Further, since Amazon sells the HDHomerun products at MSRP, I would imagine that Silicon Dust is participating in price fixing.
     
  10. mr.crane

    mr.crane SatelliteGuys Pro

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    Price Fixing Sucks! I am in process of getting a used one, on Ebay.
     
  11. comfortably_numb

    comfortably_numb Dogs have owners, cats have staff
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    While we're on the topic of HD Homerun devices (which I'm a big supporter of), I emailed them earlier and asked what their plans are (if any) for developing an ATSC 3.0 tuner. Here's their response:

    "We are monitoring the developments relating to ATSC 3.0. Currently, there are a small number of test broadcasts on the air, with a few others scheduled to launch in 2018. There have been a couple broadcasters that have expressed interest in migrating to the new standard, but no concrete plans have emerged yet. The new standard requires special hardware that is not yet available for consumer products."

    - Silicondust Support
     
  12. spongella

    spongella SatelliteGuys Pro
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    I looked at some of those OTA TV signal meters and wonder how they can detect TV signal levels accurately without being set to the TV channel's specific frequency. The TV band runs from about 54 megs up to about 700 megs, that's a pretty wide range.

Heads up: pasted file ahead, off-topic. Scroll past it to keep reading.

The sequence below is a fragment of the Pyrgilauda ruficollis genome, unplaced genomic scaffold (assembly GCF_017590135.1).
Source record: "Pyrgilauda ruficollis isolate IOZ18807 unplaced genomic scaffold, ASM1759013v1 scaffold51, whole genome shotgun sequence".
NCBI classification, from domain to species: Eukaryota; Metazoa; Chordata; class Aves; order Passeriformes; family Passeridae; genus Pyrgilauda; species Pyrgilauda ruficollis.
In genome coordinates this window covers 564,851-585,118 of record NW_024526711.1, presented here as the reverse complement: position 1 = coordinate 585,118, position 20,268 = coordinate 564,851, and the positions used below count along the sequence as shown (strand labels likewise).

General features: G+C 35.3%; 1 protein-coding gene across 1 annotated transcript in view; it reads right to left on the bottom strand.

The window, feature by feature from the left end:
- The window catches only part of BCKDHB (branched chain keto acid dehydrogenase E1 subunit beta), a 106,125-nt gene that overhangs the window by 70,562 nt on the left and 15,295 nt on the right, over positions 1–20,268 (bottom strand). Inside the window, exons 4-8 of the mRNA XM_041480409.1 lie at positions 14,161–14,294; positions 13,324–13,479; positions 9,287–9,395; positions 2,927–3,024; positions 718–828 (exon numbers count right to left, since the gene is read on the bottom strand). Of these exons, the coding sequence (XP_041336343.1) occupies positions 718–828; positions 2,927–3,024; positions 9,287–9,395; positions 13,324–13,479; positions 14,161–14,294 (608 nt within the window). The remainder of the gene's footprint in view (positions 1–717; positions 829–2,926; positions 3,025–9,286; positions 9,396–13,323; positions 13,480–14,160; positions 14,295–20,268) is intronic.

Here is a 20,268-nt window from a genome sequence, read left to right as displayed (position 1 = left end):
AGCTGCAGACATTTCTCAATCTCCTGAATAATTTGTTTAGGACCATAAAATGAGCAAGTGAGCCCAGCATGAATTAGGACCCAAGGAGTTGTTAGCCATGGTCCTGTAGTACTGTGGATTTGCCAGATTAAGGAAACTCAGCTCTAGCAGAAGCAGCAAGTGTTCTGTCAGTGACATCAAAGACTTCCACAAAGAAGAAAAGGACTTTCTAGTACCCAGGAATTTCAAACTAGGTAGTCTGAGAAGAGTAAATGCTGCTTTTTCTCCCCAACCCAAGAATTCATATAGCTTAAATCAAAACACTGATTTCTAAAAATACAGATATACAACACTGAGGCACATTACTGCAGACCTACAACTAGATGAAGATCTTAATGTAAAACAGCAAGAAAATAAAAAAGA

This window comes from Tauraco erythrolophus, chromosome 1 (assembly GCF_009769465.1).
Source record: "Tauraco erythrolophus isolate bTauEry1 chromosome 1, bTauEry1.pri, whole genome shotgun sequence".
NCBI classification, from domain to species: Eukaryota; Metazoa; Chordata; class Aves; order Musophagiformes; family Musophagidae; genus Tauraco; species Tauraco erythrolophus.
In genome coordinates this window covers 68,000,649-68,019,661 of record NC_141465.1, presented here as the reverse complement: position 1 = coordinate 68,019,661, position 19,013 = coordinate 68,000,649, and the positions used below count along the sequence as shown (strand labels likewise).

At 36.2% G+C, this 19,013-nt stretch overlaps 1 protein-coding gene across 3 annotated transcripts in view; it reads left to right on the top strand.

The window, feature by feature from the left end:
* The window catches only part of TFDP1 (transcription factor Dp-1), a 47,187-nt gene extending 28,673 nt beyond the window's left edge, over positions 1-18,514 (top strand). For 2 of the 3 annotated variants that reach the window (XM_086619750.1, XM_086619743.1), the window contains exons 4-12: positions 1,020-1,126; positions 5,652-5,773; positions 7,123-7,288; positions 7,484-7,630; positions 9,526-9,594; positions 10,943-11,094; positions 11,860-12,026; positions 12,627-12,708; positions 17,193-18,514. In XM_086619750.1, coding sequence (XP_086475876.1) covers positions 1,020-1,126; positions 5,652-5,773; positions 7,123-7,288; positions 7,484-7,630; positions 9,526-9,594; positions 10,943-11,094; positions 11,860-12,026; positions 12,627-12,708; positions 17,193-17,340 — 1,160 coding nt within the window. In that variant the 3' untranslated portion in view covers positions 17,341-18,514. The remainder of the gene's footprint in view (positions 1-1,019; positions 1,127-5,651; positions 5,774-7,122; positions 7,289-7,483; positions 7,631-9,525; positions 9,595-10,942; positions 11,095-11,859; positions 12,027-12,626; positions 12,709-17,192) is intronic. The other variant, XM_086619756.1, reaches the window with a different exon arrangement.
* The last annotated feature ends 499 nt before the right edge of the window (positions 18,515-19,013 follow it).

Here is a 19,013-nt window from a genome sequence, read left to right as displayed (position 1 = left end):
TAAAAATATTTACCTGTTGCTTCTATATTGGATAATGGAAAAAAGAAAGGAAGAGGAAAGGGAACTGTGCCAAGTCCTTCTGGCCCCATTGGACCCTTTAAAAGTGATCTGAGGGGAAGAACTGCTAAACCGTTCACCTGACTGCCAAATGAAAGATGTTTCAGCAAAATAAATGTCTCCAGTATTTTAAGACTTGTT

Some years back I tried looking at TV signals using an SDR dongle. TV signals are 6 megs wide, with an ATSC spike at the front of the tracing. You definitely could see differences in signal as the antenna was turning towards and away from the TV station, but interpretation of the tracings were difficult due to the width of the signal.

    The average SDR dongle shows at most a sliver of the spectrum about 1.5 - 2 megs wide. More expensive units like the HackRFOne can display wider swaths of spectrum.

    If you had a scanner with an S meter, that might be another way to do it.

    Feel free to shoot these ideas down, am throwing these out to stir up the pot of ideas.

    Good post!
     
  13. spongella

    spongella SatelliteGuys Pro
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  14. primestar31

    primestar31 SatelliteGuys Master

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  15. harshness

    harshness SatelliteGuys Master

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    It would work (assuming it is functional), but only for VHF channels as it appears to tune only 2-13.
     
  16. comfortably_numb

    comfortably_numb Dogs have owners, cats have staff
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    And of course it wouldn’t show Signal Quality, which is the most important factor today. Nevertheless, it’s pretty cool!
     
  17. pamajestic

    pamajestic SatelliteGuys Pro
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    I use a Leader LF-941. A couple of years ago these things were all over Ebay for about $40 delivered. As primestar pointed out they display the digital signal about 10db lower then what you receive, but they are great for pointing an antenna. They also help in determining if you have any overwhelming LTE signals in the 700 MHz channels.